|March 2007 news|
I do some foolish things now and again (and probably more frequently as the years pass) and have been suffering recently from the consequences of a rather rash challenge I made.
At the end of last year, Jayne and I went up to visit friends who had recently moved to Scotland. I'm sure there are lots of good reasons to move to Scotland, but the main motivation behind this move was to get a lump of land big enough to build a serious garden railway on. This they have achieved in fine style, a couple of acres of beautiful woodland, bisected by a shallow, fast flowing river which rounds a bend at the corner of the property and disappears under a stone bridge carrying the village road past their front door. We spent a most pleasant weekend walking around the estate, in our mind's eye already seeing the new girder bridge over the river, the engine shed and sidings at the top end where ballast and materials could be trans-shipped from the road, the small stone-built Victorian workshop ideal for conversion into the Dumfries version of Boston Lodge. Then came my stupid moment...
Over a beer (or three) on the Saturday night, we each started talking about how quickly we would get on with our respective railways (you may remember that the Metheringham Light Railway has been in prospect, although with precious little real progress, since we moved up here two years ago). Upshot was an agreement, solemnly witnessed by the ladies present, that we would each email the other on the first of the month with progress to date - photographic evidence required. Three months in, it's getting embarrassing thinking up excuses (on both sides, thank God - if he'd got his railway down by now I'd have to emigrate). I'm still hopeful that the arrangement will eventually lead to two railways being built through shame if nothing else.
My pitiful attempt at claiming progress this month involved sending a picture of a recently acquired ballast truck sitting on the (only) piece of track laid out side the engine shed and trying to pass it off as only one part of an almost constant succession of works trains. Sadly didn't work, he's too smart to be fobbed off that easily.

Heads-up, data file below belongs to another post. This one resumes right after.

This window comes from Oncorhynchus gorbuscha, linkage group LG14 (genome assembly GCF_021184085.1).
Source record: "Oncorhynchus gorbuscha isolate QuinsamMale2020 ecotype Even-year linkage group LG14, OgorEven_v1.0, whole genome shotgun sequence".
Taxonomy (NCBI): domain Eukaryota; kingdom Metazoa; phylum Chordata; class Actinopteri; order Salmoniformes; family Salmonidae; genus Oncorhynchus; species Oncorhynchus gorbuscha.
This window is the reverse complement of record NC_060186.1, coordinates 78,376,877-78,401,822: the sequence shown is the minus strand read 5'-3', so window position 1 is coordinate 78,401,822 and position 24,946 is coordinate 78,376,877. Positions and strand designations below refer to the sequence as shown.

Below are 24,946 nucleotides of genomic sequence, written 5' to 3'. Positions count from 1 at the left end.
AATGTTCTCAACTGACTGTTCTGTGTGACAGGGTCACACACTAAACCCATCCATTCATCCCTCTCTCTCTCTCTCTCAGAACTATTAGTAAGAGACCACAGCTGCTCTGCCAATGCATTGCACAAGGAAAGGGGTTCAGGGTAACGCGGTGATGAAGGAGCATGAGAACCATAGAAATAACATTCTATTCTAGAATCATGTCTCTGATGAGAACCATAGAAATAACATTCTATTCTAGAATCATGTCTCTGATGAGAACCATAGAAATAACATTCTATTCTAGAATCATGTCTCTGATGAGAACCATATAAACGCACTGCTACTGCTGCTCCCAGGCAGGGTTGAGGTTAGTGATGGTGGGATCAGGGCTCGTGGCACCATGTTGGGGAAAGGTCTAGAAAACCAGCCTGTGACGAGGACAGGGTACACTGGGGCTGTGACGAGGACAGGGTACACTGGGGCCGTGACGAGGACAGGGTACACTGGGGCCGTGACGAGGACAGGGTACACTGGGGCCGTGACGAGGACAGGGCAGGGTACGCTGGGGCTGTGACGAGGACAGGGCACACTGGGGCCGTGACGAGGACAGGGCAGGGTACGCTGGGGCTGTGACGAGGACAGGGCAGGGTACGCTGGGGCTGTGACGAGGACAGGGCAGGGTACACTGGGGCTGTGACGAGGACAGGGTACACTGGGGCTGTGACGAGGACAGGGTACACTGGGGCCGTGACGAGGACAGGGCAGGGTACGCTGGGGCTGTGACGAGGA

However, in a spirit of "double or quits" type bravado, I hereby pledge to post pictures on future news pages of progress (on either side, his or my railway) until one or both is either finished (the railways) or died of old age (the would-be builders).
I had the pleasure of meeting a most interesting gentleman recently, a man still putting in eight hours a day in the workshop at the age of 82 (in a collar and tie), with an impressive list of models to his name built over the last forty years. He spent his working life as a professional engineer, working both here and abroad, first in Canada, then a twenty-seven year stint in New Zealand. Currently working on a steam fire engine and a well-advanced 5 inch gauge Hunlet to Don Young's design, over several hours talking to him I learned more tricks and wrinkles in a couple of mornings than I'd picked up last year from anywhere else!
His workshop at the bottom of the garden is compact, warm and well-lit. In what I've found typical of a professional's workshop, the ratio of tooling to machines is high - the walls were lined with racks of drills, taps, dies and assorted accessories, he is happy to tackle anything on an engine, still building his own boilers (indeed currently helping out a friend with a "Maid of Kent" boiler) as well as putting in a day each week working at the club track.